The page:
The Gift of Adaptive Leadership

Photo by <a href="">Alex Holt</a> on <a href="">Unsplash</a>

Every time we turn around, we seem to be in challenging times.

Every time we turn around there seems to be something more that threatens to divide us even further.

Increasingly, I find myself running out of ways to be adaptive. And I am exhausted.

For over a decade, I have worked with young people in multi-faith, multi-cultural, and multi-national settings. In every single moment of this work, I have been forced to think simultaneously about three things:

  1. The deep complexity of the identities that each of us brings to every single moment, conversation, and relationship that we have.
  2. The immense baggage we each carry – built from innate implicit bias, and media soundbites, learned from family and cultural values and, and, and…
  3. The miniscule number of factors and structures that we have any control over when creating opportunities for “multi-” anything.

You might read this list and say, “holding all of these in tandem seems too hard,” and you would be right. How do we complete the immense task of overcoming the politics and hatred that feed our division? Of learning the histories and present-day realities about each person, community, and identity in our world. Of overcoming the fear that seems to grow around us and between us? It is hard. It is complicated. There is not a singular answer to any of these questions, but I know for sure that we can’t address them alone.

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This is why I find myself believing deeply in the work of religious pluralism and the work of complex, multi-identity relationship building. I believe in the power of connection, the power in learning about traditions other than our own, and the power of moving past the news soundbites and assumptions embedded in our society to have complicated conversations.

As leaders, we want things to be predictable. We want this work of bringing people together to fit into the latest leadership models or into frameworks that feel comfortable. At a minimum, we want it to make sense!

Considering this, I want to offer four insights about adaptive leadership that might give us permission to embrace the unpredictable, at times chaotic, role of being a leader amidst a messy world.

1. Being an adaptive leader means getting comfortable with being uncomfortable.

Being uncomfortable does not mean being endlessly anxious. It does not mean constantly overthinking your words, actions, or decisions.

What it does mean is that you are willing to consistently ask yourself and others, “is this working?” or “what am I missing?” Being uncomfortable means that you are willing to set down your assumptions about what will work and invite ideas, perspectives, and feedback that answers these questions.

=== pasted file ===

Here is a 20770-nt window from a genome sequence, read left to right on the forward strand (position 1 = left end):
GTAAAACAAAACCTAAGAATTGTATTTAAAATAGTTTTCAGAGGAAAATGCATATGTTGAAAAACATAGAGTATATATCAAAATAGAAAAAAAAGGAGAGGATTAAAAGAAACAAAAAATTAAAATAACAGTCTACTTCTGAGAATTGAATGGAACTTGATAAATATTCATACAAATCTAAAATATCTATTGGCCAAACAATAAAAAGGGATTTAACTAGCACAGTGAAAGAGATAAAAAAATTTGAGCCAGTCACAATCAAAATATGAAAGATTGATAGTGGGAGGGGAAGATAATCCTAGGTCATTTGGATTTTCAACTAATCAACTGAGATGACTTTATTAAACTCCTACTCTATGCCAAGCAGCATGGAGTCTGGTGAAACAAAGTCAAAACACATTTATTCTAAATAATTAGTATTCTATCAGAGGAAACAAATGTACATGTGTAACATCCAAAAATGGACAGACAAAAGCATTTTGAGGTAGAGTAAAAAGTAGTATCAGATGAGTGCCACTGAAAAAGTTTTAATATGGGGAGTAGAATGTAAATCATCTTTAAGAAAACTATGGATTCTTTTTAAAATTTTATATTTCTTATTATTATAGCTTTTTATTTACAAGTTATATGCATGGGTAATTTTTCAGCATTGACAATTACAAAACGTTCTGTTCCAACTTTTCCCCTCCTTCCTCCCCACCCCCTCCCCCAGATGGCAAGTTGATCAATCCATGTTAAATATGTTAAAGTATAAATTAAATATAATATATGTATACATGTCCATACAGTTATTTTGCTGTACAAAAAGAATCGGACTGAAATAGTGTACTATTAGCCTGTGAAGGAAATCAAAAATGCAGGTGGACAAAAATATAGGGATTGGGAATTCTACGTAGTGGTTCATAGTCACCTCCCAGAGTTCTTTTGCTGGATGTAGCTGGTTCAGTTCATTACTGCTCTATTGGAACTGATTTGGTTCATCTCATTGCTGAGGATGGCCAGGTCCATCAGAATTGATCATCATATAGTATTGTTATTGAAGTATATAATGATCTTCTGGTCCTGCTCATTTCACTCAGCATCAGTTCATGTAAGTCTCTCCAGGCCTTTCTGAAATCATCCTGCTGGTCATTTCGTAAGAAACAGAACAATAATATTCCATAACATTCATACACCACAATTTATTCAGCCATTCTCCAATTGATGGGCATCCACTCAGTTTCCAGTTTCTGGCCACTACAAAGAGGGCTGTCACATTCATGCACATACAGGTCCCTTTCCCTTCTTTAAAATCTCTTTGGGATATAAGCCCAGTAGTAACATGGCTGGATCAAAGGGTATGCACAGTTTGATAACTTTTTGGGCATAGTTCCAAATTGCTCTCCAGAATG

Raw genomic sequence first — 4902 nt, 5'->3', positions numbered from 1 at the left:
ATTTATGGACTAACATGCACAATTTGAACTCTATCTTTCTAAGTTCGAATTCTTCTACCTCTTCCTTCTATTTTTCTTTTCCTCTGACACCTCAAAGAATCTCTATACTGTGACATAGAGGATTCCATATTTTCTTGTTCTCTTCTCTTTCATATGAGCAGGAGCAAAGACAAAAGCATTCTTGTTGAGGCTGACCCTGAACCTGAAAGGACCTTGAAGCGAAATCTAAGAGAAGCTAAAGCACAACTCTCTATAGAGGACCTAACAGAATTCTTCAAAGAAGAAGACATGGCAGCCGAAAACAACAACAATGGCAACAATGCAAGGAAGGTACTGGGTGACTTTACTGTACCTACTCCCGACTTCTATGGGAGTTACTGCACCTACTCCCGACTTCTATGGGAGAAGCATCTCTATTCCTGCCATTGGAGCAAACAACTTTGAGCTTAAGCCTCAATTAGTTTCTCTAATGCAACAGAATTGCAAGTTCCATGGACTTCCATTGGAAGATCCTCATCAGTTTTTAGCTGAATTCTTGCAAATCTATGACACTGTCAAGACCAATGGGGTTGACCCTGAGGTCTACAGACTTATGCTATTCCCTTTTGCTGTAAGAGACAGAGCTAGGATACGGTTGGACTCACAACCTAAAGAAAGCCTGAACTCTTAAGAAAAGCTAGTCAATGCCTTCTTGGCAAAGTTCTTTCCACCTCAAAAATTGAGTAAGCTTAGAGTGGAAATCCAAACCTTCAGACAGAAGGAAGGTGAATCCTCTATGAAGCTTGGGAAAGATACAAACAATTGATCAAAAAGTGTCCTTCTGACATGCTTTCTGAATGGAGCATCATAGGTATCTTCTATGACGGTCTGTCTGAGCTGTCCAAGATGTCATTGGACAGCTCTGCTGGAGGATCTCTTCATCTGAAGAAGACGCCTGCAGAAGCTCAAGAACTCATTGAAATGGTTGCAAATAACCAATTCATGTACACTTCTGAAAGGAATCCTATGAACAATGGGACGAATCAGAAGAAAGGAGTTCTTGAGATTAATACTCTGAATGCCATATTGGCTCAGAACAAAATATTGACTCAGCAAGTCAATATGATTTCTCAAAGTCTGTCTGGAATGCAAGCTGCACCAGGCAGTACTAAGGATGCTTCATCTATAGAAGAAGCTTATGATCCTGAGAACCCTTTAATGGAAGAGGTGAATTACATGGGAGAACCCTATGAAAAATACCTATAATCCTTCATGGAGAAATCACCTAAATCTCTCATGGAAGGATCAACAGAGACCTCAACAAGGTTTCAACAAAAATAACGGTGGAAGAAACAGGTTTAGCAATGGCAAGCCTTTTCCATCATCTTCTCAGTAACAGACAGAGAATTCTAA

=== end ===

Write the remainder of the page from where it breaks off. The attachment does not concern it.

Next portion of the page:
Being uncomfortable also means you are willing to say yes to ideas that do not fit your own personal frame of reference, trusting that when we create spaces to stretch into something new, more often than not, something beautiful is learned.

2. Being an adaptive leader means that you are traveling a windy mountain road rather than a straight and narrow path.

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The journey to being adaptive is filled with switchbacks and one lane bridges and cliffs with no guardrails.

What does navigating this look like?

It looks like a willingness to throw out all your best-laid plans in favor of what the human beings in front of you need on any given day and in any given moment.

It looks like distilling your plans down to clear, concise, mission critical goals, and knowing that the journey to achieving those goals will not be linear.

It looks like your most used phrases being, “I’m sorry” and “Thank you for bravely sharing that with me” and “I see you and hear you. Do you have ideas about how we move forward to this shared goal?”

3. Being an adaptive leader means that sometimes you will be the target of everyone else’s emotions.

This one can sting and put even the strongest and most experienced leaders into fight, flight, or freeze mode. Being the target of an entire group’s feelings is exhausting.

Even so, being the target is also a rare and unique opportunity to show the power of deep empathy, consistent listening, and a willingness to offer honest feedback to those you are leading.

Please hear me when I say: you do not ever deserve to be a punching bag for someone else’s feelings. Ever. No exceptions.

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As leaders, we have the unique opportunity to help validate that each of us experiences the world differently, and we get the opportunity to create a container to uncover the raw and honest experiences that bring us into deeper understanding of ourselves, of each other, and of the dynamics that drive our messy and complicated world.